As a rational basis of fact can reasonably be conceived to sustain it, the Act is a proper exercise of [the legislature's] police power. Because proper exercises of police power do not offend either the Massachusetts Declaration of Rights or the Contracts Clause of the U.S. Constitution, Fountas’s claims … must be dismissed.

Tuttman also found that the cost of compliance with the healthcare mandate was too minimal to be considered an unconstitutional “taking” under the Fifth Amendment, and that the penalty imposed on Fountas for failing to comply was not excessive under the Eighth Amendment.

Fountas was convinced he’d been unfairly denied his right to a jury trial. “Under Massachusetts law, they are required to provide me a trial by jury in a dispute over my property,” he said. By the time his original suit was dismissed, he said, the state had “seized money from my bank account,” to pay his fine. He argued the seized money was his property, and appealed the dismissal of his suit. “I put a number of questions to the appeals court,” Fountas said. “The appeals court refused to answer.

Fountas made his own 15-minute argument at the Appeals Court of Massachusetts. (I was surprised that he hadn’t received offers of counsel from public interest groups opposed to healthcare mandates, but he said the only lawyer who reached out to him was a Californian interested in the U.S. constitutional issues; I tried to track down that lawyer but couldn’t find him.) In March 2010, a three-judge appellate panel affirmed the dismissal of Fountas’ suit, without adding any analysis to Tuttman’s consideration of the state and federal constitutional questions. The two-page opinion by Judge James McHugh did address Fountas’ assertion that he was due a jury trial. The right to a jury applies only when facts are disputed, which they weren’t in Fountas’ case, the judge said. In dismissing the complaint, the appeals court said, the superior court judge simply applied the law.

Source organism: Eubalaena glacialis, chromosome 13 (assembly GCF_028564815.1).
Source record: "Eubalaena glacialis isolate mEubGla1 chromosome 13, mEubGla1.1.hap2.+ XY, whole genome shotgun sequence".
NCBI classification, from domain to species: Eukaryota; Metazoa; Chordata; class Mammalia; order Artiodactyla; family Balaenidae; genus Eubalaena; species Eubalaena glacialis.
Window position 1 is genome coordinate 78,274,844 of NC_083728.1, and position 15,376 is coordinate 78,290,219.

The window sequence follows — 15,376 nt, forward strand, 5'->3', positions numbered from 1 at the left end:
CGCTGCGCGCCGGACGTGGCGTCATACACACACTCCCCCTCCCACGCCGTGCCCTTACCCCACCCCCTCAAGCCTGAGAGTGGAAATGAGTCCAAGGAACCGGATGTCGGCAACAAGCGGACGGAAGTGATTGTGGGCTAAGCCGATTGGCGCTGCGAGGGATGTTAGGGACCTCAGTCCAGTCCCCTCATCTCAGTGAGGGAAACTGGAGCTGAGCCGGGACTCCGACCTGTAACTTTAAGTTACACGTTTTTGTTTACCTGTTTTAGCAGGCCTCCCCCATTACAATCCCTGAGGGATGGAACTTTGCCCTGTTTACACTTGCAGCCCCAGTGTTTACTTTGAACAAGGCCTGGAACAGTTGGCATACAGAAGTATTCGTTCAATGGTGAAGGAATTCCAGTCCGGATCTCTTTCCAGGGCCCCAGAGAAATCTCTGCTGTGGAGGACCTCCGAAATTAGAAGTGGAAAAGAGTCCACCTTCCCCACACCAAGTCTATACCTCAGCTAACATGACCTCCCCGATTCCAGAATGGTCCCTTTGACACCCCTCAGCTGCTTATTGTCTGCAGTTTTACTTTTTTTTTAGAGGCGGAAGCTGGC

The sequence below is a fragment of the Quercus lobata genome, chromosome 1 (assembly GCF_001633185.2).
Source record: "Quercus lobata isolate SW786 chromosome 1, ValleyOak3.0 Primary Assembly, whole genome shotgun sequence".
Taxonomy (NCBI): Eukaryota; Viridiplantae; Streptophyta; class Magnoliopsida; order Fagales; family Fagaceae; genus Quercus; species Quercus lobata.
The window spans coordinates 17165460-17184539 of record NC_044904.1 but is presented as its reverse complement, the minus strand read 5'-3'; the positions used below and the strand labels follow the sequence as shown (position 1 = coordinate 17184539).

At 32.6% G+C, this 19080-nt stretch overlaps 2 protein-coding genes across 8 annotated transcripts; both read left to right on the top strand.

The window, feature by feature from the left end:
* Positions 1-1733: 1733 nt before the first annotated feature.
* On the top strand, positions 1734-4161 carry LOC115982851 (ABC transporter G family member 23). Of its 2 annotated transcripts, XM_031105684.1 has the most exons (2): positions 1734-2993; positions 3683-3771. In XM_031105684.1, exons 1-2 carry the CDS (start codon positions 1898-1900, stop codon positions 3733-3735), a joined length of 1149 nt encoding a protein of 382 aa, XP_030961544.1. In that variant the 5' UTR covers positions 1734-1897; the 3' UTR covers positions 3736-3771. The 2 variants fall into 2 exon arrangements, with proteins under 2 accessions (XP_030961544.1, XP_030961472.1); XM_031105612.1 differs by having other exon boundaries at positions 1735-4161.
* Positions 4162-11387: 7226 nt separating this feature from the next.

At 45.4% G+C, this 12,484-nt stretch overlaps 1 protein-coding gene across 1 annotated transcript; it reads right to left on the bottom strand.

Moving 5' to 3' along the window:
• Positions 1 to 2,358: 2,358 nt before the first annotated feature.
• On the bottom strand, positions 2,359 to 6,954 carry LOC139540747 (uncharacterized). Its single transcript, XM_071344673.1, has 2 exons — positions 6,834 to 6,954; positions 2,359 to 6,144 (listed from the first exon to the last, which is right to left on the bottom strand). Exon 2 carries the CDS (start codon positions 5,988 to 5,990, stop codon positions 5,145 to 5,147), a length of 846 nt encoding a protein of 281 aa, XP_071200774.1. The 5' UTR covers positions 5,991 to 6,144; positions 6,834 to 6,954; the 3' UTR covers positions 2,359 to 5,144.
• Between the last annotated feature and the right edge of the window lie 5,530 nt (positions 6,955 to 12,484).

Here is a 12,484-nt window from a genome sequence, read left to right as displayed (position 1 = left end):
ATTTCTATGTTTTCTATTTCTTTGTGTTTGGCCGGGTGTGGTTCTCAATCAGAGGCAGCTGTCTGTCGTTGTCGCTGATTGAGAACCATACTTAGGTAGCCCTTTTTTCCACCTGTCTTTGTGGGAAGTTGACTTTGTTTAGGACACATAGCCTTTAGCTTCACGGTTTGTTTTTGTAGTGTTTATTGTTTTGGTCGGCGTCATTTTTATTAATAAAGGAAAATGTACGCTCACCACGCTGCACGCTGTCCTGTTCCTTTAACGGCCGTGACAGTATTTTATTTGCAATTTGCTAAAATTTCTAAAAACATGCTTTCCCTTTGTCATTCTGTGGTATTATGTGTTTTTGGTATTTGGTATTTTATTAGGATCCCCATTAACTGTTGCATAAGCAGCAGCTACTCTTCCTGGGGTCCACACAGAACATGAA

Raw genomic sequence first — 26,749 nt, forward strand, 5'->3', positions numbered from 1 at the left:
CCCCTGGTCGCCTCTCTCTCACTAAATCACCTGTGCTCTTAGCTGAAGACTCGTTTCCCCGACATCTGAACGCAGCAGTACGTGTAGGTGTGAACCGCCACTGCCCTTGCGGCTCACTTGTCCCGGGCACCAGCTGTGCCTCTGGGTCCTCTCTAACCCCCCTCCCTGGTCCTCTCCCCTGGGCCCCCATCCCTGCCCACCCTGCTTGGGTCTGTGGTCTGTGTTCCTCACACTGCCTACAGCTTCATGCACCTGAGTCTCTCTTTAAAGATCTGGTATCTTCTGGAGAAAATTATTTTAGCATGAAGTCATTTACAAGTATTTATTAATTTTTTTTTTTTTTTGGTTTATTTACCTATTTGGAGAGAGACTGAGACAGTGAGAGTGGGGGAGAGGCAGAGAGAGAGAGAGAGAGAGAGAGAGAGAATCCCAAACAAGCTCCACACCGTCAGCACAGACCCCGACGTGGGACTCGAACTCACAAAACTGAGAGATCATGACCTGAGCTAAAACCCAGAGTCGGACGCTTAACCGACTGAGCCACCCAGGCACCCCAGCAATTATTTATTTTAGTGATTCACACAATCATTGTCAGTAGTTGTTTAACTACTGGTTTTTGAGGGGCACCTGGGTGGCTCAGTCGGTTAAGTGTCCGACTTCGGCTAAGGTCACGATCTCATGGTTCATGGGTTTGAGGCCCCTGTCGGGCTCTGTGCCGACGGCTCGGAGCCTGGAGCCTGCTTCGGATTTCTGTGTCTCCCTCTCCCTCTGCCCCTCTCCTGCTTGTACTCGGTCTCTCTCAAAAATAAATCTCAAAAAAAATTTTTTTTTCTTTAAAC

In April 2010, the Supreme Judicial Court of Massachusetts denied Fountas’s request for review, leaving the two lower-court rulings as the final word on Fountas’s constitutional arguments.

Fountas, meanwhile, still fervently believes that the state law violates his rights. He hasn’t joined a healthcare plan, but said he wasn’t penalized because in the last few years he didn’t earn enough money to have to file a tax return. (That’s how the state tracks residents’ compliance with the healthcare law.) “Every judge who was involved with my case should be in prison,” Fountas told me. “They put up obstacles to interfere with my due process rights.”

Fountas said he didn’t follow last week’s U.S. Supreme Court arguments closely, but he’s rooting for the Obama law to be tossed. I asked whether he was disappointed the federal case turns on a constitutional argument other than his Fifth and Eighth amendment assertions. “No,” he said. “I’ll be happy if they get rid of it for any reason altogether.”